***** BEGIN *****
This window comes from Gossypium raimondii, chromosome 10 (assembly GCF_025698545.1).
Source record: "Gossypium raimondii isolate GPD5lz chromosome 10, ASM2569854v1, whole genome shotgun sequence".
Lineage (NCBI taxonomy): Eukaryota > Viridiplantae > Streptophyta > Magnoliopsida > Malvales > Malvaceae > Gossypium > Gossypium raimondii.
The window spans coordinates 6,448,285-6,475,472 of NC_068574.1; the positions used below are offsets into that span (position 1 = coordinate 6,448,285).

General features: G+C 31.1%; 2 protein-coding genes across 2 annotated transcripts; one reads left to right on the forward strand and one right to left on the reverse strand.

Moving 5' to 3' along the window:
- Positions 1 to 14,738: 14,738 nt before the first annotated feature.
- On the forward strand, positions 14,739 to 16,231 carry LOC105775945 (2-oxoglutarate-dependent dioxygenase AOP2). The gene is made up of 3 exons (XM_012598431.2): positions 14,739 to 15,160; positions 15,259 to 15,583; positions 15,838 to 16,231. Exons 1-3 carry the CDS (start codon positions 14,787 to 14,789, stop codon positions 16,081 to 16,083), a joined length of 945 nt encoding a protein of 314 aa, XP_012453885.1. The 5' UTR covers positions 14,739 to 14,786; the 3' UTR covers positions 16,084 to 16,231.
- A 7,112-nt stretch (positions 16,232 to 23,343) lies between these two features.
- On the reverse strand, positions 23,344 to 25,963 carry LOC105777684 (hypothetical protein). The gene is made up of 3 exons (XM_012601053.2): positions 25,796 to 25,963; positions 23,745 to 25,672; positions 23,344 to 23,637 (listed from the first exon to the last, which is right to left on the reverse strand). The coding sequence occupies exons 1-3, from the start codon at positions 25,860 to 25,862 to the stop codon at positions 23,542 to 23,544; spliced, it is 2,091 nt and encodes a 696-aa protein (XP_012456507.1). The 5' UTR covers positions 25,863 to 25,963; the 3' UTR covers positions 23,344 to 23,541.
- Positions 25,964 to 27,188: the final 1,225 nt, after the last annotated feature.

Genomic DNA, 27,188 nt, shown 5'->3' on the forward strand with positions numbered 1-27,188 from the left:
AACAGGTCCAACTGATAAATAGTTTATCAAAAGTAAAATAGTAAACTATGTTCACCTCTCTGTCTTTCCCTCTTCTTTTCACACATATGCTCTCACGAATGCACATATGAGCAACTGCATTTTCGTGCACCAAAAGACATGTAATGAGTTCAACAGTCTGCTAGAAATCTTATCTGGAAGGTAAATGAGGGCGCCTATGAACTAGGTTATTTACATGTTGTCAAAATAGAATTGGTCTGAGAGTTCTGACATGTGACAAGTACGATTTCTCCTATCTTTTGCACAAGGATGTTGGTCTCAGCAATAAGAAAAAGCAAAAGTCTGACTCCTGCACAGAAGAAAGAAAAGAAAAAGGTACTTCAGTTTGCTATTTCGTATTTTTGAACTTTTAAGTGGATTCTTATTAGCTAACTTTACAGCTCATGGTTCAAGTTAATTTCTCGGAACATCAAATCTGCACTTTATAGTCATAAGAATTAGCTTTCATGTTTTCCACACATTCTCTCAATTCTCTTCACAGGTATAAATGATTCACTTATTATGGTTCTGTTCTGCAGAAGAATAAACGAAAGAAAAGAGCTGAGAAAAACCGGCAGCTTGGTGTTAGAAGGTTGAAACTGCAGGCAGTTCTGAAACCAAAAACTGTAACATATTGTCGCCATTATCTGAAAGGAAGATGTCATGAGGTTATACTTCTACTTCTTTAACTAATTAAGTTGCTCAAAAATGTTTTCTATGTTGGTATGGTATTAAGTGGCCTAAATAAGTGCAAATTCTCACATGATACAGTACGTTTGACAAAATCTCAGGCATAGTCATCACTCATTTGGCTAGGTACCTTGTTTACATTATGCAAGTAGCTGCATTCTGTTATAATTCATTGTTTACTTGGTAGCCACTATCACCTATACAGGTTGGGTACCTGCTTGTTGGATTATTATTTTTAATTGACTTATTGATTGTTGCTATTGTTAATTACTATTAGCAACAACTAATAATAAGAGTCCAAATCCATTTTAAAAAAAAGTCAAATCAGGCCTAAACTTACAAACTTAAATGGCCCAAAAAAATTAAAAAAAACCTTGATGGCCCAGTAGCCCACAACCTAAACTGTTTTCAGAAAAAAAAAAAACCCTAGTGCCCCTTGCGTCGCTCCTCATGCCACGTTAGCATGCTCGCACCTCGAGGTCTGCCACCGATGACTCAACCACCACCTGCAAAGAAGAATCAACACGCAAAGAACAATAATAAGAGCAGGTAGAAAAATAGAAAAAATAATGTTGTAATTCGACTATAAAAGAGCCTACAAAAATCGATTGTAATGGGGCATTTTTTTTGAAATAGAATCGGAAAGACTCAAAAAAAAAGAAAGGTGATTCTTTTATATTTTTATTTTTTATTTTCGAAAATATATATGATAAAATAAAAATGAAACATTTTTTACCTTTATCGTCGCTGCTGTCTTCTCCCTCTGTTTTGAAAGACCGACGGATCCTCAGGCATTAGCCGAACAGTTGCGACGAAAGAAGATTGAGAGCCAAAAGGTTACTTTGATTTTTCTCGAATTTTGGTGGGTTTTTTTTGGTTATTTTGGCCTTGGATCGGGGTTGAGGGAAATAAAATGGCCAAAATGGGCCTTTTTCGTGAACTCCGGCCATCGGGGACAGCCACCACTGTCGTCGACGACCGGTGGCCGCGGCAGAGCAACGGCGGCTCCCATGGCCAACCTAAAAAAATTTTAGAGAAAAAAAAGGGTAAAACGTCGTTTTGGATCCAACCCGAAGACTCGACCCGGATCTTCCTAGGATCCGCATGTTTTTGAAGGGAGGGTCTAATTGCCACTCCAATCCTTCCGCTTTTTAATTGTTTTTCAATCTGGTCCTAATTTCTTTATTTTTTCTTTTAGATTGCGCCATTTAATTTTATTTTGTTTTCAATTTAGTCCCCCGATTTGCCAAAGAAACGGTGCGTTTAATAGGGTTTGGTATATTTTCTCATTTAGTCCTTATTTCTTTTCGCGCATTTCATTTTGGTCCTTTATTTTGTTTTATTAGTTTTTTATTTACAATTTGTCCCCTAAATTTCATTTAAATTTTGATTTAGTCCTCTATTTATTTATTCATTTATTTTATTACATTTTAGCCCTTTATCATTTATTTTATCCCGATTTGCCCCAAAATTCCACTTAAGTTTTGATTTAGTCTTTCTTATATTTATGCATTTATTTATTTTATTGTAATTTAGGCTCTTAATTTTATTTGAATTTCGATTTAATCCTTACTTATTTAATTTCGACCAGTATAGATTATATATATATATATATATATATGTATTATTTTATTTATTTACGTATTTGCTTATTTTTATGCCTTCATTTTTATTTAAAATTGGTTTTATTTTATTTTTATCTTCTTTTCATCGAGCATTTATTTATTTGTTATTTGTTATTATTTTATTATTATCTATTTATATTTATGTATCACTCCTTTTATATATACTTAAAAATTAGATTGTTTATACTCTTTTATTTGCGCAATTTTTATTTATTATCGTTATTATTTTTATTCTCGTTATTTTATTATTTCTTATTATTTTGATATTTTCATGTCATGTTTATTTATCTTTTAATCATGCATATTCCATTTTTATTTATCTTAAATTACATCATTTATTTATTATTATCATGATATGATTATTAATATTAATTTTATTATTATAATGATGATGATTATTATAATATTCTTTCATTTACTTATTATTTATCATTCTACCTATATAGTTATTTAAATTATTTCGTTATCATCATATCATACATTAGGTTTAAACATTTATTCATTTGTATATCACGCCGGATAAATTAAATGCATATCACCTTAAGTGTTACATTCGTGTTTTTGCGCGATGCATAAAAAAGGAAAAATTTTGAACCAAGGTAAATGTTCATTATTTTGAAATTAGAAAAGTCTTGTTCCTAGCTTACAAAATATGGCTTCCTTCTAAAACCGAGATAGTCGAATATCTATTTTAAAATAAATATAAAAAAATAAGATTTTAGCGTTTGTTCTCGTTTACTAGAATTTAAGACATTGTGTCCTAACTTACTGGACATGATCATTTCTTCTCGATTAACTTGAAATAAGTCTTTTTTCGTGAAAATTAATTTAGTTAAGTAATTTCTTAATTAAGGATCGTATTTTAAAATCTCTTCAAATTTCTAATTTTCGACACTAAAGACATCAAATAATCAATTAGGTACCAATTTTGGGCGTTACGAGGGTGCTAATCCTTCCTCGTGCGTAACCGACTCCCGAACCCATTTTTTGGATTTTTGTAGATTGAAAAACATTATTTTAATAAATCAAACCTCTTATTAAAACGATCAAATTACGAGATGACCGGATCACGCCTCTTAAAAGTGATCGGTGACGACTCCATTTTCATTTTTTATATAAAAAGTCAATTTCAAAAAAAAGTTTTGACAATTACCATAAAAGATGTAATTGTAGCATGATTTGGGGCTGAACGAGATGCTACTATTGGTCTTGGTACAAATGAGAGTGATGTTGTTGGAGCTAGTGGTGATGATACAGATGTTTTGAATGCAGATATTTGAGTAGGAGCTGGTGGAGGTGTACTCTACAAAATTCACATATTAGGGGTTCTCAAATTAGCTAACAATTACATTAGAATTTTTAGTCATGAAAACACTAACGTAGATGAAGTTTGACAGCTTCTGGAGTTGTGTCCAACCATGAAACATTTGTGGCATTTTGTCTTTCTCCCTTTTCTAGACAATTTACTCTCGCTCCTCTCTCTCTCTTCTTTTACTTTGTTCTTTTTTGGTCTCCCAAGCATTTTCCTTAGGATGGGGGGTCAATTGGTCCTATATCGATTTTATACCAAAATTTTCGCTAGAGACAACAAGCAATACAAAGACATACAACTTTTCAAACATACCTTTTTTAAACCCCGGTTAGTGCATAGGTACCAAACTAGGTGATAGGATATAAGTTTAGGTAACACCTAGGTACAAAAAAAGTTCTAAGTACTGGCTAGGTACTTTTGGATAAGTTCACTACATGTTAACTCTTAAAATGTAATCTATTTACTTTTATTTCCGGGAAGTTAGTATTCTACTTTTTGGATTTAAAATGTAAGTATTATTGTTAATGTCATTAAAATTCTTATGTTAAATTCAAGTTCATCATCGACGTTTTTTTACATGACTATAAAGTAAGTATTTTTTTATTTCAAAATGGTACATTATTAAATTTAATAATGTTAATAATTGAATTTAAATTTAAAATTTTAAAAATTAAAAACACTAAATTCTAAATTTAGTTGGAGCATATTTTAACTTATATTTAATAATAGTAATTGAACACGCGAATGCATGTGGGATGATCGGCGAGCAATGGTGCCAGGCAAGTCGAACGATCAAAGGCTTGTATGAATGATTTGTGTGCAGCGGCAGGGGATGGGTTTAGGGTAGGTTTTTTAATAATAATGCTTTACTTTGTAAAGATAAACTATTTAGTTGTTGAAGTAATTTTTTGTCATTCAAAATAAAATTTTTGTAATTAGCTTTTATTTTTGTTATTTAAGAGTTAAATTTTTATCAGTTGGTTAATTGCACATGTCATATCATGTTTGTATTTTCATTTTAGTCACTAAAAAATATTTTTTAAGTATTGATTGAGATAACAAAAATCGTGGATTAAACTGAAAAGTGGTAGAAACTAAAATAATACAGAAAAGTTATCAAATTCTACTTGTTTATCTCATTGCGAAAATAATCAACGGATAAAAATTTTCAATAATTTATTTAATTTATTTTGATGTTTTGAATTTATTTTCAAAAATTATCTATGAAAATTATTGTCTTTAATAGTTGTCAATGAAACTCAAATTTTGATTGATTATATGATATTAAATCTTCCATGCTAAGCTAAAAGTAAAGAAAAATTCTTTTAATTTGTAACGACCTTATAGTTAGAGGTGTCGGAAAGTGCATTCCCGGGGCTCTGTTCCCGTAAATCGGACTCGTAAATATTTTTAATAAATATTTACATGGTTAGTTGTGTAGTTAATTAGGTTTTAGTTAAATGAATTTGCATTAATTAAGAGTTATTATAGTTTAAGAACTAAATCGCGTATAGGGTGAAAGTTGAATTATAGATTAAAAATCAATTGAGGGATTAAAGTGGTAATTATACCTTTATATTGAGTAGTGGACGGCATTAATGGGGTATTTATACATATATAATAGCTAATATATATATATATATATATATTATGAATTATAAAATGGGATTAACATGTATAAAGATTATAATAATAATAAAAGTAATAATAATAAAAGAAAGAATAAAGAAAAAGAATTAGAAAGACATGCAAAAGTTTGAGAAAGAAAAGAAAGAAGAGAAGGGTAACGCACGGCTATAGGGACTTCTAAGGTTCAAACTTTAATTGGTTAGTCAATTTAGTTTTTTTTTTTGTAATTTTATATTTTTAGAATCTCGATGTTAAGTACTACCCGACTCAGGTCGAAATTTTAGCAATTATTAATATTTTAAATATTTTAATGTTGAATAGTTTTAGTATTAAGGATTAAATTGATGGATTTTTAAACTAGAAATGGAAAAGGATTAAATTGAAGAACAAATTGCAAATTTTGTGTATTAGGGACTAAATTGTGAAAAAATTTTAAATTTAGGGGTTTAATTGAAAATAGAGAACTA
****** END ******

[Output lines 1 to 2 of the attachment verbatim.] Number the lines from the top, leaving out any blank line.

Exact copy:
This window comes from Gossypium raimondii, chromosome 10 (assembly GCF_025698545.1).
Source record: "Gossypium raimondii isolate GPD5lz chromosome 10, ASM2569854v1, whole genome shotgun sequence".